Maybe there's no demand because individuals have no positive stake in this. As it stands, our health records are available to everyone but us; if you doubt it, just [b]try[/b] to get a copy of your own. This won't change that -- it just makes it easier for everyone [b]but[/b] us to pass our health records around.

    Which, when they're getting used for pre-employment screening to keep insurance costs down, doesn't altogether look like a Good Idea.
    Yagotta B. Kidding
    • Maybe we're doing it wrong.

      Then they're not doing it the way I would like to see it. In my view, my personal health record is mine, and I should be the only one with access to it. I see it as a magnetic card or some kind of flash card thing that I could carry with me in my wallet or purse. When a doctor or someone else wants it, it is up to me to grant them permission by handing it to them (perhaps subject to some limitations on what information I am allowing them to access). The doctor could also be given permission to add to the record before returning it to me. As far as my ability to view my record, if the interface is something standard like USB, then it's just a question of software.
  • They are doing it wrong

    First of all, the only form a healthcare office should be handing you is one listing current health problems you are there for, and asking if there are any changes in your health record.

    Asking you to completely fill out your healthcare history each time you visit is wrong. People forget/misremember things all the time, and even enter information that is in disagreement/wrong with their recorded history. Only list changes or additions to your healthcare history, not your life all over again.

    Second, one of the things HIPAA was leaning toward but failed to achieve was a universal standard for recording health information. What we need is a single ANSI format that works for all people for all facilities, not just transfer of information between providers and payers.
  • demand-driven progress

    This is a very clever idea and a nice effort.

    Perhaps it is, as you wonder, too glib to assume that the interests of employers and employees are well enough aligned. Not only is the employee's interest longer term but, at least institutionally, the employer's interest is in a productive unit, the employee's interest is in a quality of life.

    What employers certainly bring to the table, at this juncture, is an almost unique capacity to organize large capital-intensive projects. I wouldn't want to see them leave this table, by any means.

    The elephant in the room would seem to be unions: where are they? In theory, unions provide the service of lifetime loyalty and, at least as least as far as fraternite will take it, quality of life. In *theory*, employee interests in health care should be more closely aligned with their union.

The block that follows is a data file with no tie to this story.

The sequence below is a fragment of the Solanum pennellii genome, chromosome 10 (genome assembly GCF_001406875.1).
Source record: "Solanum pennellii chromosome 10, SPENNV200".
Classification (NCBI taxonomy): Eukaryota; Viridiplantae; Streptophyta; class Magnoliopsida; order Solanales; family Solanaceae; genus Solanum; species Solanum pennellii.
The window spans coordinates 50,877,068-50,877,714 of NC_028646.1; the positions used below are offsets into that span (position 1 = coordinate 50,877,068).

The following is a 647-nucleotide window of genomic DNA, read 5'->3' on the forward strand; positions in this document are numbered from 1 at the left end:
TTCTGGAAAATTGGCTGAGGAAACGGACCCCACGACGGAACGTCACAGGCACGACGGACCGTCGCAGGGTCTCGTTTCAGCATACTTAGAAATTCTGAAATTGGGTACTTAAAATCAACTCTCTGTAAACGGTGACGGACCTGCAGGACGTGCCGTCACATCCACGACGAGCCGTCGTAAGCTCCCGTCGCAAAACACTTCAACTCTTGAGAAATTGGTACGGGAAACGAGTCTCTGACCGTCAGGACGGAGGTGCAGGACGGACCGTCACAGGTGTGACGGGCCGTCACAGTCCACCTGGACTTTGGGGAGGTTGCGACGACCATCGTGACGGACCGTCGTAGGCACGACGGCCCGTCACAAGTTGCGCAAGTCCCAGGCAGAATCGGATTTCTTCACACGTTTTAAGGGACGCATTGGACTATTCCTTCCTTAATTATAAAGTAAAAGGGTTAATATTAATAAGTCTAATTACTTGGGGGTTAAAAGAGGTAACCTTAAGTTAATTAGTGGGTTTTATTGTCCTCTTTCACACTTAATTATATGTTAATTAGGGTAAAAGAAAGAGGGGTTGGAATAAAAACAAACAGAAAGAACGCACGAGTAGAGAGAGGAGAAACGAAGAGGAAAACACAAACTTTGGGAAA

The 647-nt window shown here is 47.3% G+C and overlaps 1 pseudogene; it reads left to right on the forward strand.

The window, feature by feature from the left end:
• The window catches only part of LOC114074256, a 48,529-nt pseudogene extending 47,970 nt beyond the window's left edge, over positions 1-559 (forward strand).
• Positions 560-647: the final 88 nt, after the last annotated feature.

I wonder if modern unions can find a way to combine their strengths with the strengths of the employers: yes, encouraging employers to bring their purchasing power and organizational capacity to bear to help create a PHR market, but also, where possible, subordinating the actual purchasing decisions to democratic processes and independent choices of the employees.

    • More government regulation and expense

      Employers shouldn't having anything to do with this. It will just lead to more bureaucracy and expense for business, which means dollars they can't pay employees.

      Employers already walk a legal minefield with regard to employees' health. Saddling them with responsibility for PHRs is just going to increase liability and cost.

      Bad idea all around.
      • it's a win for employers

        Nobody is "saddling" these companies with PHRs, they are taking them on voluntarily.

        For companies like these, a benefits package is something worth more to employees than the cost to the company: it's a way of stretching a compensation budget. For insurers, doing business with employers is attractive for demographic reasons and because of economies of scale.

        So, don't feel bad for employers (at these scales) who are taking on PHRs: there's nothing self-sacricing about it.

        If you are talking about the burdens on small firms: We are still very far from regulations that require PHRs. Meanwhile, these large firms have the opportunity to try to create a situation where PHRs, integrated into a larger overall health care package, lower costs and improve outcomes. In other words, it's an open question: PHRs may turn out to simplify life for smaller firms.

    • Quality of Life

      I think that the interest in quality of life that most people have is very short term, at least when it comes down to influencing behavior. I think even short-sighted employers have more concern for the long-term health of their workers than the workers themselves.
      Erik Engbrecht